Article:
Twitter just isn’t long enough for me to say what I can say, so I thought I’d say it here. Please read it to the end if you have concerns or just want to know what’s going on.
If you’ve looked around for AKIBA’S TRIP: Undead & Undressed talk, you’ve more than likely come across some discussion over the use of the word ‘trap’ in the game. Lots of angry discussion; some defend it without knowing the context, some defend it while knowing the context, some do the opposite for both situations and others have applied it to being something XSEED does carelessly as a whole. I want to try and clear up— as in not defend, but explain—everything that’s going on. As the person who wrote the series of conversations where the word is in use (and is therefore 100% responsible for them), I hope you’ll give me the chance to explain all this as best as I can.
For those who don’t know, context for the word’s usage: the game is a recreation of Akihabara, often referred to as an otaku paradise of sorts in Japan (though it has its competitors), and all the cultures that clash within it. Basically, if it’s in Akihabara in real life, it’s in the game as well, from people bugging you for charity to maid cafés to cosplayers and more. The game itself, even in the Japanese, uses a lot of internet slang, some of which was impossible to translate. It was interesting trying to write equivalents for those.
Within the game, you can also use your phone to keep up with a series of ongoing discussions using a 2ch/4chan/Twitter-fusion app called ‘Pitter.’ You don’t participate in the discussions yourself, but read conversations between other users. It has the user who can’t spell, the troll, the bitter, hateful user, the one who talks in a way absolutely no one would talk in real life, etc. In particular, there’s a user who consistently remarks that she’s female in her posts, even going as far as to shoehorn it into discussions when it’s not needed. Most don’t comment on it either way, but the archetypal ‘bitter, hateful user’ mentioned before addresses her in a very hostile manner. As an example of a conversation where that occurs:
ANT_LION: Hey, everyone. Where do you guys go for food in Akiba?
Pumio: Home lunch is the best. Or that’s what everyone says.
Kozue: if im rly hungry then i’ll just stop at a fast food joint
Misery: As a lone girl, there are a lot of places I’m afraid to go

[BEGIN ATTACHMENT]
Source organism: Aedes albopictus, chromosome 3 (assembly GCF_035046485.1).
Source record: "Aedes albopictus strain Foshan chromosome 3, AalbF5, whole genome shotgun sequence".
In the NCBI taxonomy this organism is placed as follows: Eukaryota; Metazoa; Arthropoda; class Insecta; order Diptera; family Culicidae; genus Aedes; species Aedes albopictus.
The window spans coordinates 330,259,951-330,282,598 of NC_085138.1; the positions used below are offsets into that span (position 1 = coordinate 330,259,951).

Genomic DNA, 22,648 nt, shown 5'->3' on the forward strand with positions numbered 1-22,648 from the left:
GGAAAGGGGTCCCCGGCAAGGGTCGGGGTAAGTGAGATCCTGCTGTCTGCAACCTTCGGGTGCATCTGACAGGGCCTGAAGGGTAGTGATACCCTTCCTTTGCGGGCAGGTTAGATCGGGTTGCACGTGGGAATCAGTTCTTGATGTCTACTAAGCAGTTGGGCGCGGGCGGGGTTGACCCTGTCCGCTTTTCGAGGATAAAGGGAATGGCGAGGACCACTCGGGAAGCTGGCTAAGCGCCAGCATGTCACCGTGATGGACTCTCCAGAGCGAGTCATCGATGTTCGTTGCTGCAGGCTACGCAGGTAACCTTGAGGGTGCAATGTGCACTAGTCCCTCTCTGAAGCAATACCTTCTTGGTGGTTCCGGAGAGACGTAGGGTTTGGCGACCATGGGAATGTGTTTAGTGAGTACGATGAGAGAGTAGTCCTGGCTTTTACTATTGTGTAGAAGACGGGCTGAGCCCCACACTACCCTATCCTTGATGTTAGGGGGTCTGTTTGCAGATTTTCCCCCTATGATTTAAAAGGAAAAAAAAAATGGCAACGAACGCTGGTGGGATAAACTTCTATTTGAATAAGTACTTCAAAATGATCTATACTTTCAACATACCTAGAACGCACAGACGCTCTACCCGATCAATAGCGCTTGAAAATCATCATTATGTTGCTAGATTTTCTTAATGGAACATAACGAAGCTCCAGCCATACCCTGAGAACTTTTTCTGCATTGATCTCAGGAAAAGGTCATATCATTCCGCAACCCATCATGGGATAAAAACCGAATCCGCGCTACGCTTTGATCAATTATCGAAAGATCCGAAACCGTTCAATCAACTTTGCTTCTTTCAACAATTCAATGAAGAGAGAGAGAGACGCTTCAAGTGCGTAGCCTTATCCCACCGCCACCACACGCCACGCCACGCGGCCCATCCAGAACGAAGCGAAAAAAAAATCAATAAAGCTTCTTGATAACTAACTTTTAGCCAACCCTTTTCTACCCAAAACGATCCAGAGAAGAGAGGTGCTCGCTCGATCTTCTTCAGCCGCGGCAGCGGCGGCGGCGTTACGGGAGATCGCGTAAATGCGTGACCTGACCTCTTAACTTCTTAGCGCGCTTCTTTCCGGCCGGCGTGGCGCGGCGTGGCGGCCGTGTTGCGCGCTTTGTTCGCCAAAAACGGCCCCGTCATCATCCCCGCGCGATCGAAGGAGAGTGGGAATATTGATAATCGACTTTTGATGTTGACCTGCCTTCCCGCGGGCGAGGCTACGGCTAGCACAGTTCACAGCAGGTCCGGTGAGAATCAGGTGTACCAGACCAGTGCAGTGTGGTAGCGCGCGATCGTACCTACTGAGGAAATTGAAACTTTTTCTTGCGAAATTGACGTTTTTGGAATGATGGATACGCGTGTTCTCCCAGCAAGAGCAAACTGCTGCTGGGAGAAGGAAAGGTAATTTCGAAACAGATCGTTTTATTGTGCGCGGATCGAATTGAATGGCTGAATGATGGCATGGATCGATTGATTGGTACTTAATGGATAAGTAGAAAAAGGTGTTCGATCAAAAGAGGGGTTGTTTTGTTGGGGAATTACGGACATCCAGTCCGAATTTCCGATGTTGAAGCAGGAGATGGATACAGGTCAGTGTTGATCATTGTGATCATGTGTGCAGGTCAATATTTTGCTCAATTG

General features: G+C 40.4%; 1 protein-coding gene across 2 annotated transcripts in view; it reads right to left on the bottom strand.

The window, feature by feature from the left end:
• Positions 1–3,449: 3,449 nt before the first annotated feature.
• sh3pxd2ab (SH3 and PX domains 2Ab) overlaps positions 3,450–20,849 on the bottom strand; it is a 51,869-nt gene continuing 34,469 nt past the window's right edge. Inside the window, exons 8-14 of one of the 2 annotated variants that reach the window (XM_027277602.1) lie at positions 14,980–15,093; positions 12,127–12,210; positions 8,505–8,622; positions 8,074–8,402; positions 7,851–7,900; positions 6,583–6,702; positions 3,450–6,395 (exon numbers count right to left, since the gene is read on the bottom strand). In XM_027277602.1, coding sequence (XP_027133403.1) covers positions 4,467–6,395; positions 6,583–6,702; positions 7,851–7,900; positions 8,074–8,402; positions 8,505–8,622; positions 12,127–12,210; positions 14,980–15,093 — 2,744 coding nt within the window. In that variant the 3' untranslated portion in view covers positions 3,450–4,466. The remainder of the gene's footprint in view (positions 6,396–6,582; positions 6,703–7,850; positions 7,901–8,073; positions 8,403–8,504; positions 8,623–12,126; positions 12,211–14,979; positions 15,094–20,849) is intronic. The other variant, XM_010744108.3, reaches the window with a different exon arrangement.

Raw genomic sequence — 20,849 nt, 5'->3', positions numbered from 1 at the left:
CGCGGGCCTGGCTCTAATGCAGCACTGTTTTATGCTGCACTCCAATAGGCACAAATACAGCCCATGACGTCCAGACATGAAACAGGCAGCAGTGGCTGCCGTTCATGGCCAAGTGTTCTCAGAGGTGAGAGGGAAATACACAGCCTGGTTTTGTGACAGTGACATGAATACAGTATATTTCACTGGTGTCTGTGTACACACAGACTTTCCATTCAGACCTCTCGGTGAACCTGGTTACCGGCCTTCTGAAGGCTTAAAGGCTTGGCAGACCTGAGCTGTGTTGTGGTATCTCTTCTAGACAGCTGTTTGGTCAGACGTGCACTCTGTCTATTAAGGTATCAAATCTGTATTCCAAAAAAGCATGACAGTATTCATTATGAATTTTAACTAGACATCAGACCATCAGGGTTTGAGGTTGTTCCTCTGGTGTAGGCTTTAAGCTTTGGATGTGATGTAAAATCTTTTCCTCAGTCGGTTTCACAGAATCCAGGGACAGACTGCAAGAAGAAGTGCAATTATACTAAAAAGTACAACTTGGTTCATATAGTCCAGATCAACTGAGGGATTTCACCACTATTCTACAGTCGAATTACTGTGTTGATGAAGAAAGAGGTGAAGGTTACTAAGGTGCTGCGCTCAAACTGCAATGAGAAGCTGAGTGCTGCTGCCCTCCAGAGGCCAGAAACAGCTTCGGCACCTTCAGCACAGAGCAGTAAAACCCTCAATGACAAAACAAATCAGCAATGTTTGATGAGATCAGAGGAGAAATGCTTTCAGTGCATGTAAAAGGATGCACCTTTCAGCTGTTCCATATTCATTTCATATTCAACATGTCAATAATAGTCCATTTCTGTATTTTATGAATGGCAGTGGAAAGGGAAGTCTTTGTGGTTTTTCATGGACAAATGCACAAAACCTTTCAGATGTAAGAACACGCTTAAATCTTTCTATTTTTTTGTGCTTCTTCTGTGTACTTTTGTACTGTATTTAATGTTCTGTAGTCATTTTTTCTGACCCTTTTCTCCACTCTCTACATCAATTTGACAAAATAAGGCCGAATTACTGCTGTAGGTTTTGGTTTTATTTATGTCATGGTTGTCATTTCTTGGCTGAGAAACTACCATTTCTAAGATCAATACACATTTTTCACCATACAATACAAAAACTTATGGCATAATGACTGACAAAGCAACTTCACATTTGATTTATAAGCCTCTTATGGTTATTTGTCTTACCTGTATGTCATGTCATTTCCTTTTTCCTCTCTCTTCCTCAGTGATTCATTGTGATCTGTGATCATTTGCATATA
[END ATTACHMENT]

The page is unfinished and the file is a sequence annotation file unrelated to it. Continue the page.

Eriko: Nobody asked you, goddamned trap.
Shiretoko: There be many a fine ramen establishment in this fair town.
Shiretoko: If thou widenst thy search to Suehiromachi, Ogawamachi and Kanda, though willst find thyself in ramen elysium.
Takehara: I’ve been eating inside Yodobashi a lot. The restaurant floor is pretty legit.
Yatabe_Jr.: Yeah, there are a lot of food places where you can just relax and take a load off
Carrivan: What about canned oden? Seems pretty popular these days. People have been hyping it like mad.
I_LOVE_ANZUTAN: never had it, all hail bento-sama instead
Kozue: me neither
Yatabe_Jr.: Canned oden was mentioned as Akiba’s most popular food product not too long ago
Yatabe_Jr.: Probably just for tourists, though, I’ll bet there are a lot of locals who haven’t tried it
Takehara: All right. Then let’s do a canned oden eat-off!
The user, Eriko, will occasionally direct his or her bitterness toward other users, but is particularly harsh with Misery during the Pitter conversations and consistently refers to her as a ‘trap.’ [SPOILER] I believe Takehara also refers to a trans* character in the game, Antoinette, on Pitter as a trap shortly after he learns she is trans*. [END SPOILER] Outside of that, the term is never used. Several bilingual members in the office played it in both Japanese and English after, and no one said anything about the term being completely out of place.
What does the Japanese say?: The Japanese uses the term ‘newhalf,’ which isn’t necessarily the same word ‘trap’ is. A trap is a derogatory term which refers to, in short, a person with male genitalia dressing as a woman and being ‘deceptively’ female in appearance, thus, no matter how they identify, they may be referred to as a trap on messageboards. A newhalf is closer to M to F trans* individuals who currently have male genitalia and is less about the ‘deceptive’ concept—a crude but direct translation would be ‘shemale’ or ‘ladyboy.’
I think it also use ‘nekama’ (a boy pretending to be a girl on the internet) and sometimes uses ‘okama’ (transvestite or an effeminate man—I think it’s a blanket term, but I’m not completely sure). Don’t quote me on this, though; I don’t speak Japanese, so I’m going off of the information provided for me to help me use the raw translation that was given to me.
EDIT: Looks like ‘nekama’ was the main term in at least the first instance, not ‘newhalf,’ though I think that’s still used. Thanks for the correction.
I don’t know the exact reaction of the use of the term in Japan, but it’s likely not half the issue it is here (Note: when I say issue, please do not misunderstand me saying this in a careless or dismissive way; that is not my intention). The west is much more sensitive to all terms, the direct translation included. It wouldn’t matter which term we used, the reaction would be the same. Most probably didn’t think anything of the use of newhalf in the dialogue.